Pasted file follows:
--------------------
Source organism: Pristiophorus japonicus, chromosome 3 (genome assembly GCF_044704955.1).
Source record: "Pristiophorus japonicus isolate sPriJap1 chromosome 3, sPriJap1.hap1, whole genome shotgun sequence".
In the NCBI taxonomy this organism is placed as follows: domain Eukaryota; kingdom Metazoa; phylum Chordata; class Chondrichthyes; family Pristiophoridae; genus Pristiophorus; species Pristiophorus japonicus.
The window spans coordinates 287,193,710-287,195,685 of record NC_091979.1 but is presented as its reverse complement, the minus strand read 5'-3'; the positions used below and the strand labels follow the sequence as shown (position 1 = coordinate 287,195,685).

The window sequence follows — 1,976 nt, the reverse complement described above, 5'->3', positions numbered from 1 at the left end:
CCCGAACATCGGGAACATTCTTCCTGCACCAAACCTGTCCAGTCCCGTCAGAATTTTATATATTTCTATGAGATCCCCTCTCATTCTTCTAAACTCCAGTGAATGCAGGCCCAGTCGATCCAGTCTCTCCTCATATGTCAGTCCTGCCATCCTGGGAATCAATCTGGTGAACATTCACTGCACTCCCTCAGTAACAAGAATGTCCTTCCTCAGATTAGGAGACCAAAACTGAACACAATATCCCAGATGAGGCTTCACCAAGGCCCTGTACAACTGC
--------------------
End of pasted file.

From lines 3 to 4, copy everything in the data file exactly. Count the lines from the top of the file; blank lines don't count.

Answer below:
In the NCBI taxonomy this organism is placed as follows: domain Eukaryota; kingdom Metazoa; phylum Chordata; class Chondrichthyes; family Pristiophoridae; genus Pristiophorus; species Pristiophorus japonicus.
The window spans coordinates 287,193,710-287,195,685 of record NC_091979.1 but is presented as its reverse complement, the minus strand read 5'-3'; the positions used below and the strand labels follow the sequence as shown (position 1 = coordinate 287,195,685).